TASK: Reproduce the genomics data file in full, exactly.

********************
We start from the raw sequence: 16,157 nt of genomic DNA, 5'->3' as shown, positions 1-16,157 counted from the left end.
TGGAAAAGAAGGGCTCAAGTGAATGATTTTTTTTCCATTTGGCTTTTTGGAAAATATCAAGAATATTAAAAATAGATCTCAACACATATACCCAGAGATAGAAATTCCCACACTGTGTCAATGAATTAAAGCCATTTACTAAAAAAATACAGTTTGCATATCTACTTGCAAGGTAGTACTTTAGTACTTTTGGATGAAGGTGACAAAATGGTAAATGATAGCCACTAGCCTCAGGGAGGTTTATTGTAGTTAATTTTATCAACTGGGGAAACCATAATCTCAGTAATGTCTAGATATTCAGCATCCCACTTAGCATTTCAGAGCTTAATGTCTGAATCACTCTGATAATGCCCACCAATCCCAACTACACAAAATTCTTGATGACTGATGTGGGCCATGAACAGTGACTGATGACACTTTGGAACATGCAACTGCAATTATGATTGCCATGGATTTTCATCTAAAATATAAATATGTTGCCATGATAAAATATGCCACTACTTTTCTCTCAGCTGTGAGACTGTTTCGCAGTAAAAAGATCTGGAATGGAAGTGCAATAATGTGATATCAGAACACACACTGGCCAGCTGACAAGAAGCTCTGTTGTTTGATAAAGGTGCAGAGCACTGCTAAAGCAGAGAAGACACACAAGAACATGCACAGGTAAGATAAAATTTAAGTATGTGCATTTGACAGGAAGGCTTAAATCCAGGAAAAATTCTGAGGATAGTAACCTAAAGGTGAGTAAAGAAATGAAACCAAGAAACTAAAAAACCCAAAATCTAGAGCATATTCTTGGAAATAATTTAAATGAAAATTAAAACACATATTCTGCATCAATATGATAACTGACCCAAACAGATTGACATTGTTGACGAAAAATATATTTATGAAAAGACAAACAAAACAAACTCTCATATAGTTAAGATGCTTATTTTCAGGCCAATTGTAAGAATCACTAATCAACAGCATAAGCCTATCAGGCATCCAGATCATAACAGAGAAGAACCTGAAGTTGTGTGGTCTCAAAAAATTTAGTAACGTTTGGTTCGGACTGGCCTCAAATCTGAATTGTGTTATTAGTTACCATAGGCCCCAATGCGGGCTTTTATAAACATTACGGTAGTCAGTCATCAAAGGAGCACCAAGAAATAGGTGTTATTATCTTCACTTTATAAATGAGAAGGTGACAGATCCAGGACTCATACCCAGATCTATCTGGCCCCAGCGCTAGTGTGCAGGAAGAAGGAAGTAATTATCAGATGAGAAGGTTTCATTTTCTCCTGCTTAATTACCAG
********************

We start from the raw sequence: 16,157 nt of genomic DNA, 5'->3' as shown, positions 1-16,157 counted from the left end.
TGGAAAAGAAGGGCTCAAGTGAATGATTTTTTTTCCATTTGGCTTTTTGGAAAATATCAAGAATATTAAAAATAGATCTCAACACATATACCCAGAGATAGAAATTCCCACACTGTGTCAATGAATTAAAGCCATTTACTAAAAAAATACAGTTTGCATATCTACTTGCAAGGTAGTACTTTAGTACTTTTGGATGAAGGTGACAAAATGGTAAATGATAGCCACTAGCCTCAGGGAGGTTTATTGTAGTTAATTTTATCAACTGGGGAAACCATAATCTCAGTAATGTCTAGATATTCAGCATCCCACTTAGCATTTCAGAGCTTAATGTCTGAATCACTCTGATAATGCCCACCAATCCCAACTACACAAAATTCTTGATGACTGATGTGGGCCATGAACAGTGACTGATGACACTTTGGAACATGCAACTGCAATTATGATTGCCATGGATTTTCATCTAAAATATAAATATGTTGCCATGATAAAATATGCCACTACTTTTCTCTCAGCTGTGAGACTGTTTCGCAGTAAAAAGATCTGGAATGGAAGTGCAATAATGTGATATCAGAACACACACTGGCCAGCTGACAAGAAGCTCTGTTGTTTGATAAAGGTGCAGAGCACTGCTAAAGCAGAGAAGACACACAAGAACATGCACAGGTAAGATAAAATTTAAGTATGTGCATTTGACAGGAAGGCTTAAATCCAGGAAAAATTCTGAGGATAGTAACCTAAAGGTGAGTAAAGAAATGAAACCAAGAAACTAAAAAACCCAAAATCTAGAGCATATTCTTGGAAATAATTTAAATGAAAATTAAAACACATATTCTGCATCAATATGATAACTGACCCAAACAGATTGACATTGTTGACGAAAAATATATTTATGAAAAGACAAACAAAACAAACTCTCATATAGTTAAGATGCTTATTTTCAGGCCAATTGTAAGAATCACTAATCAACAGCATAAGCCTATCAGGCATCCAGATCATAACAGAGAAGAACCTGAAGTTGTGTGGTCTCAAAAAATTTAGTAACGTTTGGTTCGGACTGGCCTCAAATCTGAATTGTGTTATTAGTTACCATAGGCCCCAATGCGGGCTTTTATAAACATTACGGTAGTCAGTCATCAAAGGAGCACCAAGAAATAGGTGTTATTATCTTCACTTTATAAATGAGAAGGTGACAGATCCAGGACTCATACCCAGATCTATCTGGCCCCAGCGCTAGTGTGCAGGAAGAAGGAAGTAATTATCAGATGAGAAGGTTTCATTTTCTCCTGCTTAATTACCAG